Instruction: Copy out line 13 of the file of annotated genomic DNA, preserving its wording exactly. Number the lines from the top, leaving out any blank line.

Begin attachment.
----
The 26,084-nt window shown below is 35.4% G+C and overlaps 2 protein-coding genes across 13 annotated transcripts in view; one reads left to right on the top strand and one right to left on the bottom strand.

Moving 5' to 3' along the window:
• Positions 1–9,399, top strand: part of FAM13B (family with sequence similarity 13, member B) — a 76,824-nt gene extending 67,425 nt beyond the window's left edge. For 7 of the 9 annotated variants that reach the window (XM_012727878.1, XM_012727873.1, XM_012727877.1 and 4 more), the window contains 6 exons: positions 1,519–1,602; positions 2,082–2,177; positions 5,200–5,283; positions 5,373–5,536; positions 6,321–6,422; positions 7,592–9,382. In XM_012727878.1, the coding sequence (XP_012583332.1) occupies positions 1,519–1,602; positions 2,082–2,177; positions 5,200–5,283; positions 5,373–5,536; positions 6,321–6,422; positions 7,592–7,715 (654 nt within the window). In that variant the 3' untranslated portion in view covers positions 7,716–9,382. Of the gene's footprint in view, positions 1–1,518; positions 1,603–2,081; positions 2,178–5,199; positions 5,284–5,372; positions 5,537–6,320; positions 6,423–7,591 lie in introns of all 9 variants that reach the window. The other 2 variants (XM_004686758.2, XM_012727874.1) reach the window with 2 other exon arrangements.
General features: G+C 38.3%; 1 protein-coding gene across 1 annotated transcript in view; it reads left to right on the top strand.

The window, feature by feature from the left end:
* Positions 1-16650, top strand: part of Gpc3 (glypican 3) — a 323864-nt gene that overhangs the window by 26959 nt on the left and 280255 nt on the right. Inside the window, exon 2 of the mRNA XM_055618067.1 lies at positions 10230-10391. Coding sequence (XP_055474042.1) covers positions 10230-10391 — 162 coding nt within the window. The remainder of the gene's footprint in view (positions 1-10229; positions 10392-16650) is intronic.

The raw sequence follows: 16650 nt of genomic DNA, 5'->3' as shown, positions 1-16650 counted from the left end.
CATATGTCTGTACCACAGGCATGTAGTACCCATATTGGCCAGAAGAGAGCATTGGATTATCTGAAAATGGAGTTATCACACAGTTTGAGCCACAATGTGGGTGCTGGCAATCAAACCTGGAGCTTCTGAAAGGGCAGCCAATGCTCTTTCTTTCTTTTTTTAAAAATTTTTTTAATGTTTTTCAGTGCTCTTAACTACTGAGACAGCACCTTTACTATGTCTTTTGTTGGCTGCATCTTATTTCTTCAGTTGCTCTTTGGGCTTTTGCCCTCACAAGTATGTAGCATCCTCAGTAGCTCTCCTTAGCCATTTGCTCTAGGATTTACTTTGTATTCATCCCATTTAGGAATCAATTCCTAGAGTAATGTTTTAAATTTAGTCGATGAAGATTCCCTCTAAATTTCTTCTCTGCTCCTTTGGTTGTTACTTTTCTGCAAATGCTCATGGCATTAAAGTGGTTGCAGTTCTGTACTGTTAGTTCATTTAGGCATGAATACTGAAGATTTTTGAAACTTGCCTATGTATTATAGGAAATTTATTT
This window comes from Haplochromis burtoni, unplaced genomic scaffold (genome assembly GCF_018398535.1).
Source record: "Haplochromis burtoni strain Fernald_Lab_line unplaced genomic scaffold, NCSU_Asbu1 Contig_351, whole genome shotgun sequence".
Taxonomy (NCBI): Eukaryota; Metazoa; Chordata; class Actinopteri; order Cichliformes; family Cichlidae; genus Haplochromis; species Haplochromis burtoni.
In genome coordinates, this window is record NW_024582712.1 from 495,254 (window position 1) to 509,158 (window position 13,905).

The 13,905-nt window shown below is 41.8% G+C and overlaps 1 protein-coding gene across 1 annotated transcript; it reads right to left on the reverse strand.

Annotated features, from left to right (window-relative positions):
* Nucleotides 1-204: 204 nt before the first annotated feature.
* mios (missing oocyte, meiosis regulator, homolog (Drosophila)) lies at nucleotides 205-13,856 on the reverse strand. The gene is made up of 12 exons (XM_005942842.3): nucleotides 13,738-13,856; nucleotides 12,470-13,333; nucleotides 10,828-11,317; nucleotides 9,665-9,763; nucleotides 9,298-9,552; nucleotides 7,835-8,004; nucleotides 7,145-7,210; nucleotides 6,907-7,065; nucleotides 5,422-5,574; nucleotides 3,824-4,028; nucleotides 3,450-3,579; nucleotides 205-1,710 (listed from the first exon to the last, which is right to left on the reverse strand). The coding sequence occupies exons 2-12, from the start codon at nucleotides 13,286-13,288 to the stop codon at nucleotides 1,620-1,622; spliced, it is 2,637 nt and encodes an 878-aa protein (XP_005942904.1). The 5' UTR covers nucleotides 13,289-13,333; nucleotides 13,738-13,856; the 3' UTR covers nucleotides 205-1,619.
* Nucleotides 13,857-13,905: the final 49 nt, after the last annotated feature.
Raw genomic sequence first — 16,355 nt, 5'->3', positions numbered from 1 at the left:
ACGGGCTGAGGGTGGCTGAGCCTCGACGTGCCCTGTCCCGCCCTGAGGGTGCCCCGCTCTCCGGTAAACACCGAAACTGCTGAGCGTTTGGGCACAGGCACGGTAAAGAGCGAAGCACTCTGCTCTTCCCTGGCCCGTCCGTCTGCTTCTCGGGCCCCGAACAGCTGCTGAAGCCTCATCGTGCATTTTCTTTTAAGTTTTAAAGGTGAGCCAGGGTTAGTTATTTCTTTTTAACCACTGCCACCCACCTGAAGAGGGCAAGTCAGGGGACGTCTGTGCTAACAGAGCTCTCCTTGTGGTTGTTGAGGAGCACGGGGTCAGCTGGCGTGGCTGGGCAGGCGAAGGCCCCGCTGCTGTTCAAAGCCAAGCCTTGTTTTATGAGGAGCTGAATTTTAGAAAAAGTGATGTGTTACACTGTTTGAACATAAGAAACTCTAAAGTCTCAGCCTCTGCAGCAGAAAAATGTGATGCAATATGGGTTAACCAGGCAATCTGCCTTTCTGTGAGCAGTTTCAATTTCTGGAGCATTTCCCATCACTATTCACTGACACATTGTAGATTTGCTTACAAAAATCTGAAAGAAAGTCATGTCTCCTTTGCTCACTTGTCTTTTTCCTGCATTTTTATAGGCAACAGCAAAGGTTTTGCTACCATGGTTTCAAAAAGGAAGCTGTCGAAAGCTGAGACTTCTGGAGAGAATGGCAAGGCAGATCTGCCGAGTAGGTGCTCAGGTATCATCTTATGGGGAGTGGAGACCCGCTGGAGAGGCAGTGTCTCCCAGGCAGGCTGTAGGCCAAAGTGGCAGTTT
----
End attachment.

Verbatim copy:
The 13,905-nt window shown below is 41.8% G+C and overlaps 1 protein-coding gene across 1 annotated transcript; it reads right to left on the reverse strand.